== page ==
The small group of kids populating the home all have abilities that range from interesting but underutilised (one boy can project his dreams), to blatant X-Men rip-offs (a girl has the exact same power as Iceman) to totally pointless (bees living inside you). There’s only one decent character to be found, a teenager with jealousy issues called Enoch (Finlay MacMillan), but he’s rarely the focus. Instead the film leans far more toward being a tiresome teen romance between Jake and a floating girl called Emma (Ella Purnell) which the film never comes close to convincingly selling, despite it being serving as Jake’s primary motivation for the rest of the movie.
It mixes the X-Men super-powered outsiders material in with more standard ‘chosen one’ YA narrative as Jake learns more about the world of the “peculiars”, specifically that they are being hunted down by monsters led by a man (Samuel L. Jackson) glimpsed in the opening sequence. This brings me back to my initial point; Burton does use this angle to stage a handful of horror scenes that are quite effective at times. A banquet scene involving the mass consumption of children’s eyeballs is something I’m particularly surprised got PG-13 approved, whereas what I’ll refer to simply as the ‘boy upstairs’ is a wonderfully startling bit of kid-horror. Though these moments are not all too frequent, there are enough of them, mainly involving the gangly monsters stalking children that are successful enough to make me want to see what Burton could do with an all-out horror movie.
Jackson is in over-the-top villain mode throughout, and while he’s a little ridiculous, he does at least inject a bit of energy into the film to contrast all the dull kids. The only other performer to do so is Eva Green as Miss Peregrine, who does the best with what she’s got but isn’t the main character at all. What Miss Peregrine’s own “peculiar” ability is though, is what I found most troubling about this film.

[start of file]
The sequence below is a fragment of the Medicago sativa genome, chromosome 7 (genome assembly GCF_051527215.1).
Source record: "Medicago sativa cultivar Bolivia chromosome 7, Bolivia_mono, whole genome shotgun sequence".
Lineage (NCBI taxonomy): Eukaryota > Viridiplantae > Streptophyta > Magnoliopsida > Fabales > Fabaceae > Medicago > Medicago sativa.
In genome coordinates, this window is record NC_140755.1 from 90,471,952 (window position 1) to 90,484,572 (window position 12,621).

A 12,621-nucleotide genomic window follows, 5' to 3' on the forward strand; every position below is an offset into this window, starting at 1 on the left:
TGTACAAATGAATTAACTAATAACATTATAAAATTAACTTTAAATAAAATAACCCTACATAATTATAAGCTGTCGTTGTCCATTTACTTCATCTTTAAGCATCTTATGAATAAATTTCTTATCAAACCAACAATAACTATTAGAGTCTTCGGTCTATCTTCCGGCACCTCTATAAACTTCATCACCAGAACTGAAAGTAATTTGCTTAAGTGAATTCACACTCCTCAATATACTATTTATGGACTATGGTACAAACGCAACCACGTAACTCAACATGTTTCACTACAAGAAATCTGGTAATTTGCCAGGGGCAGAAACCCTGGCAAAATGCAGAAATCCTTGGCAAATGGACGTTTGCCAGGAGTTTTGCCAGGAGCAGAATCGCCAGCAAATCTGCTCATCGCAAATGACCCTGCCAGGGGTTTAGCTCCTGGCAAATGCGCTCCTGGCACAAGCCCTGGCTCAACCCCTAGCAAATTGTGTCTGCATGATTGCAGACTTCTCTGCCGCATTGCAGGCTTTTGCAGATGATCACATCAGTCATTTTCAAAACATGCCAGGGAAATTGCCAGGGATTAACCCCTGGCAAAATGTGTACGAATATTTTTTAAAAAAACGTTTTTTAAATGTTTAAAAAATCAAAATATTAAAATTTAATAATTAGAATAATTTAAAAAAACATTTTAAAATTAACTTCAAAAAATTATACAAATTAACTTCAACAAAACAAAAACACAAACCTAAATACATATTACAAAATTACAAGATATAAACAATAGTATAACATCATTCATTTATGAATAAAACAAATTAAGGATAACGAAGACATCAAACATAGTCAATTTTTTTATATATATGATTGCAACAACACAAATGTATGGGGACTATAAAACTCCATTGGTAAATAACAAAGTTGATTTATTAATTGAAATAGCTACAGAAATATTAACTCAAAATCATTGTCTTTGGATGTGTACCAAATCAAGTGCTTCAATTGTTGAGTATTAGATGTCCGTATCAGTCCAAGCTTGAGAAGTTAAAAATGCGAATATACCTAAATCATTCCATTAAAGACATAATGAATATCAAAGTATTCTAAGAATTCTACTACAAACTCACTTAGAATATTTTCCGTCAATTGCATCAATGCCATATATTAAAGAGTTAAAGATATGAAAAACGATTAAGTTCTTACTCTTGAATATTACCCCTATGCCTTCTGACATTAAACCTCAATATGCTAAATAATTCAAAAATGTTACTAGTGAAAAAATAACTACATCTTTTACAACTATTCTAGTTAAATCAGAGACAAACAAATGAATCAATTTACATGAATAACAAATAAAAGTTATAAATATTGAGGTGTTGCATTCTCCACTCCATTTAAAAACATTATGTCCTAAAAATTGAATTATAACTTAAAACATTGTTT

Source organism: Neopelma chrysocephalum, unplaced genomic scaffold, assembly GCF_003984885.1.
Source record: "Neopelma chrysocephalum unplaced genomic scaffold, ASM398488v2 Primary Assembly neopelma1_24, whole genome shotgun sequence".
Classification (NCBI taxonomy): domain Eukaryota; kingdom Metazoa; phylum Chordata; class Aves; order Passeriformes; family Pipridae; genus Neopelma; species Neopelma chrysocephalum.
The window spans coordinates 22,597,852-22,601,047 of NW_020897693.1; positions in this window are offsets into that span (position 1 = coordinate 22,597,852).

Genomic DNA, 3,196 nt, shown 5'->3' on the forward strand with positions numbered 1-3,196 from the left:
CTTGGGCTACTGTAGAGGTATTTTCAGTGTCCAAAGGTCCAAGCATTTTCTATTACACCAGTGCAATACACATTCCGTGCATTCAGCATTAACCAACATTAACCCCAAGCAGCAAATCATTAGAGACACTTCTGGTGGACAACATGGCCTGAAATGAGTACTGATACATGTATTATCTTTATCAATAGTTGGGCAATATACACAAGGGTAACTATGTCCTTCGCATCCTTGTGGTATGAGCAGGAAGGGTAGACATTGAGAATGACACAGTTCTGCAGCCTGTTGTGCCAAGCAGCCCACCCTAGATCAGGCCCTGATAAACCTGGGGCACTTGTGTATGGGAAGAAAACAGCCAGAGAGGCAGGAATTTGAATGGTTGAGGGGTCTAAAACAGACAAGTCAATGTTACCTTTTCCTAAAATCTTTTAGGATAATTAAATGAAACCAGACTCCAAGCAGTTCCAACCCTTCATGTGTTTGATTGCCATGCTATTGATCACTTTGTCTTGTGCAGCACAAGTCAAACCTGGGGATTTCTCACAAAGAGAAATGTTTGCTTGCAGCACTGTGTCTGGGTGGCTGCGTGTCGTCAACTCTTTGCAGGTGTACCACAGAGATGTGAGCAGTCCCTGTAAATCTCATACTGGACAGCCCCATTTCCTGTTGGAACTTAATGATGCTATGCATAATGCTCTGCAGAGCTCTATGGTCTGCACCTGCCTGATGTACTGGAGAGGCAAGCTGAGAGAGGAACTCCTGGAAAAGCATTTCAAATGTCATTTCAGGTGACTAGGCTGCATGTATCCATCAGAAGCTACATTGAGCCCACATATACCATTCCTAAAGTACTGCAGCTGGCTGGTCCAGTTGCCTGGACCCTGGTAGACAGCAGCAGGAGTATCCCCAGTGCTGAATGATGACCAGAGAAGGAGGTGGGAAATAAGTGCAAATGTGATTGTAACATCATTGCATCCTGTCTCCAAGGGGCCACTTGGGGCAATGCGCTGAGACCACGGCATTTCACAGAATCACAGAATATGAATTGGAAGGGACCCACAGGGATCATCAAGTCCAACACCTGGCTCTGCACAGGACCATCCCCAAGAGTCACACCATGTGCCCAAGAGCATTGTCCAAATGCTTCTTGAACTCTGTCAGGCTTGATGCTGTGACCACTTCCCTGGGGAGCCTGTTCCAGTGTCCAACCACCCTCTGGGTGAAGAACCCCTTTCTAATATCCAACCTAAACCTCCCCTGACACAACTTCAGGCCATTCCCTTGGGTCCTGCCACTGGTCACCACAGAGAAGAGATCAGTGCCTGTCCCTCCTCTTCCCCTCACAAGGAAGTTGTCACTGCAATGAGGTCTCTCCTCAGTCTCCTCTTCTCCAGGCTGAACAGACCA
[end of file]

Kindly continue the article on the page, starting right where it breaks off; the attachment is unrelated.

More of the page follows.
This is not just a time travel movie; Jake hasn’t gone back to the past, they are in a time loop, maintained by Miss Peregrine. The thought of it is quite horrifying, having to live every day the same as the last, never growing older, never experiencing anything new and never being able to leave. It’s basically like Groundhog Day except they’re all experiencing it and all know they are. Admittedly, Burton gets in a few memorable flourishes involving the events that will always occur at the same time that day, but it still sounds tortuous. Here’s the thing though, the goal of the film’s second half is to *maintain* it. They aren’t trying to escape the time loop they’ve been stuck since 1943, they’re trying to keep it going. It’s just completely baffling, why do they want to live in a kind of eternal purgatory? I found this totally confounding and impossible to get past.
Additionally, this puts another massive question mark on the film reminiscent of (…shudder…)Twilight. If these kids have been alive for over 70 years, why do they all still act like children? Why haven’t they mentally matured at all? Why do they still need an adult to take care of them? Is Miss Peregrine selfishly keeping them this way to give herself a sense of purpose? The film fails to address any of these troubling implications.
The film does begin to go in a more action-movie direction for its finale, another X-Men like sequence that seems reverse engineered as to give each “peculiar” a specific role to play. It has a few fun moments but is otherwise packed with too many familiar beats, and the less said about the film’s woeful, nonsensical actual epilogue the better.
It might boast a well-known auteur at the helm, but Miss Peregrine’s Home for Peculiar Children mainly just feels like the latest forgettable addition to the YA adaptation pile. Its emphasis on the muddled time loops and boring teen romance ultimately overshadow the stronger horror elements. At least you can say it doesn’t appear to be trying to set up a multi-part franchise, but maybe they’ll spin this out more anyway. I just hope it whetted Burton’s appetite enough for him do delve a bit further into horror. Who knows, it could be just what his career needs?